Tapestry is design to work in a large-scale environment, that typically features two seperate teams: a "creative" team that produces HTML and a "technical" team that produces Tapestry pages, components and Java code.
The division of skills is such that the creative team has virtually no knowledge of Java and a minimal understanding of Tapestry, and the technical team has a limited understanding of HTML (and tend to be color blind).
The typical workflow is that the technical team implements the application, using very minimal HTML ... that is, minimal attention to layout, font size, colors, etc. Just enough to be sure that the functionality of the application is there.
Meanwhile, the creative team is producing HTML pages of what the finished application will look like. These pages are like snapshots of the HTML produced by the running application.
Integration is the process of merging these two views of the application together.
Primarily, this involves marking up tags within the HTML page with
to Tapestry which portions of the page are dynamic. In this way, the
page can be used as a Tapestry HTML template. These changes are designed to be invisible to a
WYSIWYG HTML editor.
Tapestry includes a number of additional features to allow the HTML producers to continue working on HTML templates, even after their initial efforts have been integrated with the Java developer's code.
In many cases, a component doesn't allow a body, but one may be present in the HTML template. As usual, this is declared in the component's specification. Tapestry considers that body to be a sample value, one which exists to allow the HTML producer to verify the layout of the page using a WYSIWYG editor (rather than having to run the entire application). Tapestry simply edits out the body at runtime.
For example, an HTML producer may create an HTML template that includes a table cell to display the user's name. The producer includes a sample value so that the cell isn't empty (when previewing the HTML layout).
<td><span jwcid="insertName">John Doe</span></td>
Insert component doesn't allow a body, so Tapestry edits out the
content of the
<span> tag from the HTML template. The fact that
<span> was used to represent the
Insert component in the
HTML template is irrelevant to Tapestry; any tag could have been used, Tapestry just
cares that the start and end tags balance.
At runtime, Tapestry will combine the HTML template and the
Insert component to produce the
<td>Frank N. Furter</td>
This editting out isn't limited to simple text; any HTML inside the body is removed. However,
none of that content may be dynamic ... the presence of a
jwcid attribute will cause a parsing exception.
Another feature related to production and integration is the ability to remove sections of the HTML template. Producers often include some optional portions on the page. The canonical example of this is a page that shows a table of results; the HTML producer will usually include extra rows to demonstrate the look and layout of a fully populated page.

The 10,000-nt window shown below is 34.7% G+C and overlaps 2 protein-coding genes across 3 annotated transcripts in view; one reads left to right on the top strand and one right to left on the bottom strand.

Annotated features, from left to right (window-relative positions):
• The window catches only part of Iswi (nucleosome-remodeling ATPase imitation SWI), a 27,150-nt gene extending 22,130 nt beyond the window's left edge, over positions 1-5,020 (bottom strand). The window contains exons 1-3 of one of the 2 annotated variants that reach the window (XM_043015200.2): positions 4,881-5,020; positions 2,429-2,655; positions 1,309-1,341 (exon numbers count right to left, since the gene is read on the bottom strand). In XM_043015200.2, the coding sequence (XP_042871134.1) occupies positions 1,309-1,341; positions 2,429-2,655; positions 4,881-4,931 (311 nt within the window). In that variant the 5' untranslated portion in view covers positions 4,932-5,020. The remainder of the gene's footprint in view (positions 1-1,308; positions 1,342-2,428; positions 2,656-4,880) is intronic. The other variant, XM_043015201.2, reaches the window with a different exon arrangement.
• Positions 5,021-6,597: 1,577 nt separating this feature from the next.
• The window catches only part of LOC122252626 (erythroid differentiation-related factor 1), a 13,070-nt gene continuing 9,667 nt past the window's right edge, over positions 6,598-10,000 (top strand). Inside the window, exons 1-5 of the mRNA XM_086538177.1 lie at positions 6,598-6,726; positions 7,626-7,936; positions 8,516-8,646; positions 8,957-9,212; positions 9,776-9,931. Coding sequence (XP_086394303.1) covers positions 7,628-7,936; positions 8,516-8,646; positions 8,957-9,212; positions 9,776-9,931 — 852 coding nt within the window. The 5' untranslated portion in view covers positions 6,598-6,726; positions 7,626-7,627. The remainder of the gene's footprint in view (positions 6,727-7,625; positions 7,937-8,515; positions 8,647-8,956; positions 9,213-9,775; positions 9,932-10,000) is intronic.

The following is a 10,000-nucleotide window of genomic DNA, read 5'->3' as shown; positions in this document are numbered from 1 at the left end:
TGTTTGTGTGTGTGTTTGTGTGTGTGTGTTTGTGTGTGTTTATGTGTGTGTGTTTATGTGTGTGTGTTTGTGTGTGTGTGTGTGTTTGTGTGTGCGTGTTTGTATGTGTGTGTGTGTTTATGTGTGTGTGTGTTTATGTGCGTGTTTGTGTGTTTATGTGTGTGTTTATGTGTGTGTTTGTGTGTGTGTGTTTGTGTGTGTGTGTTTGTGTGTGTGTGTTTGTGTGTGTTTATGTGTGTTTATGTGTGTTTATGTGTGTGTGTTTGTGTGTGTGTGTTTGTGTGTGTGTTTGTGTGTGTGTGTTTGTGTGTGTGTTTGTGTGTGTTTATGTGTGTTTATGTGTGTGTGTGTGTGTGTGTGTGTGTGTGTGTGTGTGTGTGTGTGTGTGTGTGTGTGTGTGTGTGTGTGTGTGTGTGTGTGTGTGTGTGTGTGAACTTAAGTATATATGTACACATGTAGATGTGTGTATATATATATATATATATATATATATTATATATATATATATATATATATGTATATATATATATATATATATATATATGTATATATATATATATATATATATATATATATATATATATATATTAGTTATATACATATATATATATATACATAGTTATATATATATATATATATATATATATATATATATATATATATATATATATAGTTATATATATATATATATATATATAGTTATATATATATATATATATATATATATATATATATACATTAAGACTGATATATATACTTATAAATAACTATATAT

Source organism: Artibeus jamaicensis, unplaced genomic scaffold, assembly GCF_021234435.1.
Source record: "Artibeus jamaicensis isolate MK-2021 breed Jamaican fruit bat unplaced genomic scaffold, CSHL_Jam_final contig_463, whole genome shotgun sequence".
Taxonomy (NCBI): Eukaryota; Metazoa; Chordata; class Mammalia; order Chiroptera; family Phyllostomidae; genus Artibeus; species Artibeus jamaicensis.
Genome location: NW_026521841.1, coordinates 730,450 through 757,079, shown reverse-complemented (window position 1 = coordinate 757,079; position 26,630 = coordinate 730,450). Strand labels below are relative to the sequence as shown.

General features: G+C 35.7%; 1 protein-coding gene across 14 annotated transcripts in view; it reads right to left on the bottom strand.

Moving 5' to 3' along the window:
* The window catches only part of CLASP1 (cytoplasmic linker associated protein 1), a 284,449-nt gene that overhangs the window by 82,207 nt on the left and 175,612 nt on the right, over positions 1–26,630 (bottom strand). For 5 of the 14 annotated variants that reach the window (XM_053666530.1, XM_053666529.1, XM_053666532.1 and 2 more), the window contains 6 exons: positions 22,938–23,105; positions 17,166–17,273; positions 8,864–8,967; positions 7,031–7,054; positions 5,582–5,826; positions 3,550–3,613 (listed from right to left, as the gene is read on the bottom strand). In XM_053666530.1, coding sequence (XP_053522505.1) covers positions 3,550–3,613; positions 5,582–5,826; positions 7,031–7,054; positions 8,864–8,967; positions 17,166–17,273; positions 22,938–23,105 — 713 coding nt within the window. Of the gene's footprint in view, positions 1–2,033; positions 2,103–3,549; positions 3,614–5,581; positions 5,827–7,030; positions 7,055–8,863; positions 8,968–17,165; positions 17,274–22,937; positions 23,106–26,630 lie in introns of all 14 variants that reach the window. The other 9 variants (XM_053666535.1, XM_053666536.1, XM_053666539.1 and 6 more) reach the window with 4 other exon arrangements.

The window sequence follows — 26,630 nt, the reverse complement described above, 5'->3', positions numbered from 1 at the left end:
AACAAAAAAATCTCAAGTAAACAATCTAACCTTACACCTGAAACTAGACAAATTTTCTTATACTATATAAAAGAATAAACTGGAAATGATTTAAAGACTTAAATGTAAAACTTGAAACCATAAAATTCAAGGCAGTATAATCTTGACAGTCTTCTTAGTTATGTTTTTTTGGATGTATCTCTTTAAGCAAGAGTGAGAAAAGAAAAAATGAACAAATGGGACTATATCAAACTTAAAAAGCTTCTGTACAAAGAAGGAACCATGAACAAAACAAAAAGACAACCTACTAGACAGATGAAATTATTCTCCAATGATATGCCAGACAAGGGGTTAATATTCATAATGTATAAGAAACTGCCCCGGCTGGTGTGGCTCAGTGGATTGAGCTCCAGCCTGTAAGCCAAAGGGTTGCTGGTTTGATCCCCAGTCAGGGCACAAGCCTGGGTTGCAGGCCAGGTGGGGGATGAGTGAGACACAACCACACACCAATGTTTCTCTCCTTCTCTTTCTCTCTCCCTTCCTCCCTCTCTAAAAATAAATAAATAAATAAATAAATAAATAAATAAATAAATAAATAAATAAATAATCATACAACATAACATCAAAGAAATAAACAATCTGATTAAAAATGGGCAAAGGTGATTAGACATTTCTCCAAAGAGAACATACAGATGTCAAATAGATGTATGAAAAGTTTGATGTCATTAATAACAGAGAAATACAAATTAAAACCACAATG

The first row will be wrapped by a
Foreach and otherwise changed to include dynamic links and output, but what about
the other rows?
To handle this case,
Tapestry recognizes a special
jwcid attribute value:
Using this special id causes
Tapestry to edit out the tag and all of its contents. Thus, each additional
<tr> in the
table should specify the value
$remove$ for attribute
<table> <tr jwcid="foreach"> <td><span jwcid="insertUserName">John Doe</span></td> <td><span jwcid="insertAge">42</span></td> </tr> <tr jwcid="$remove$"> <td>Frank N. Furter</td> <td>47</td> </tr> <tr jwcid="$remove$"> <td>Bob Doyle</td> <td>24</td> </tr> </table>
In a typical Tapestry application, some form of Border component provides a significant portion of every page.
This typically includes the outermost
tags, as well as
<table>s used to control layout.
In the static HTML pages from the creative team, this is not directly visible ... they must include all the content normally generated by the Border component in order to see what the HTML page actually looks like.
By default, the entire HTML template is the content for the page.
This causes a problem, even after a
is added, to represent the Border component ... much of the HTML is duplicated,
once from the static HTML, then dynamically from the Border component.
To eliminate this problem, Tapestry has a second special
Using this special id causes Tapestry to limit its view of the HTML template to just the content inside the tag. Anything outside
the defined content is completely ignored.
Ideally, the HTML pages created by the HTML producers would be used as is
as the HTML templates. Changes made for integration, the adding of
jwcid attributes and such,
would be copied back into the HTML pages.
Given the use of the
this is practical
to a point. Once the application starts using a number of re-usable components, there
isn't a good way to perform the integration short of cutting and replacing
some of the HTML page content to form the HTML template.